The early labor market impacts of the COVID-19 pandemic resulted in widespread disruption to livelihoods. Previous analysis showed that between April and July 2020, across a sample of 39 countries, an average of 34 percent of workers stopped work, 20 percent of employees experienced partial or no payments for work performed, and 9 percent changed jobs during the early part of the pandemic. This brief discusses how labor markets have evolved since the initial phase of the crisis in the spring and early summer of 2020. It uses harmonized data from high-frequency phone surveys (HFPS) conducted in 33 developing countries and provides information on the changing labor market impacts of the crisis in these countries from the initial phase of the pandemic in April 2020 through December 2020.


World Bank JobsWatch Covid-19 Brief | World Bank Jobs Group Blog | World Bank Covid-19 High-Frequency Monitoring Dashboard

The Early Labor Market Impacts of COVID-19 in Developing Countries: Evidence from High-Frequency Phone Surveys

(with Melanie Khamis, David Newhouse, Amparo Palacios-Lopez, Utz Pape, and Michael Weber) JobsWatch COVID-19 Brief (January 2021)

The economic crisis caused by the COVID-19 pandemic sharply reduced mobility and economic activity, disrupting the lives of people around the globe. This brief presents estimates on the crisis’ impact on labor markets in 39 countries based on high-frequency phone survey (HFPS) data collected between April and July 2020. Workers in these countries experienced severe labor market disruptions following the COVID-19 outbreak. 34 percent of respondents reported stopping work, 20 percent of wage workers reported lack of payment for work performed, 9 percent reported job changes due to the pandemic, and 62 percent reported income loss in their household. Measures of work stoppage and income loss in the HFPS are generally consistent with GDP growth projections in Latin America and the Caribbean but not in Sub-Saharan Africa, indicating that the phone survey data contributes valuable new information about the impacts of the crisis. Ensuring availability of such critical data in the future will require investments into statistical and physical infrastructure as well as human capital to set up Emergency Observatories, which can rapidly deploy phone surveys to inform decision makers.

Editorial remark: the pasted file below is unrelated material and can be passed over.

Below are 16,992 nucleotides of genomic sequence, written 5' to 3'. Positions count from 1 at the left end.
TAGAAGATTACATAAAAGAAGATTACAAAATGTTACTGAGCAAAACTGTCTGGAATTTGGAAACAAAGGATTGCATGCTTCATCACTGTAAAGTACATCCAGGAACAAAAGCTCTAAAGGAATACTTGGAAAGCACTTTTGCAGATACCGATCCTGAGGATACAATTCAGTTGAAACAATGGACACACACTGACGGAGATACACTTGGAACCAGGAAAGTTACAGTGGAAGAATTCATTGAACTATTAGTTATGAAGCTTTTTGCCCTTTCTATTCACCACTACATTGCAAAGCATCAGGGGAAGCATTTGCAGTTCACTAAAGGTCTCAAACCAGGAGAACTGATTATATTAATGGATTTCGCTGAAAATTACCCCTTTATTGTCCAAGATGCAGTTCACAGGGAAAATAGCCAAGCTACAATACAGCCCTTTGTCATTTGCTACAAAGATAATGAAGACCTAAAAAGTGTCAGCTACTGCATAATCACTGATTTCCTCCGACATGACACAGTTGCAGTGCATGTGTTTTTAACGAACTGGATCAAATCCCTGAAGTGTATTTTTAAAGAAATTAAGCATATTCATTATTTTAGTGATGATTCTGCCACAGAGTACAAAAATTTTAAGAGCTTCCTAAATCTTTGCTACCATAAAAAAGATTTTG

World Bank JobsWatch Covid-19 Brief | World Bank Jobs Group Blog | World Bank Covid-19 High-Frequency Monitoring Dashboard

A bitter(sweet) pill: The impacts of private provision of Medicaid

(with Tim Layton, Nicole Maestas, and Boris Vabson) CEPR VoxEU (October 2019)

There is much debate, and nowhere more than in the US, about whether public services such as healthcare should be provided by private companies, which may offer greater efficiencies but which are more susceptible to moral hazard and adverse selection of consumers. This column uses evidence from a provision change in Texas to show that contracting healthcare provision out to private companies increased the level of care patients received, but increased overall costs for the government.


Risk adjustment in the ACA marketplaces: A success with some important gaps

(with Mike Geruso and Tim Layton) The Incidental Economist (June 2017)

With so much attention in recent months on potential changes to the ACA’s provisions for Medicaid and consumer subsidies, it is easy to overlook some of the most important innovations introduced into the individual markets by the ACA: risk adjustment and reinsurance. The functioning of risk adjustment and reinsurance are un-sexy, behind the scenes, technical matters, but these regulations are crucial to protecting consumers with pre-existing conditions in a competitive insurance market. Premium discrimination and guaranteed renewability tend to attract the most popular attention in terms of non-discrimination, but enforcing a policy of non-discrimination against the chronically ill would be difficult or impossible without risk adjustment.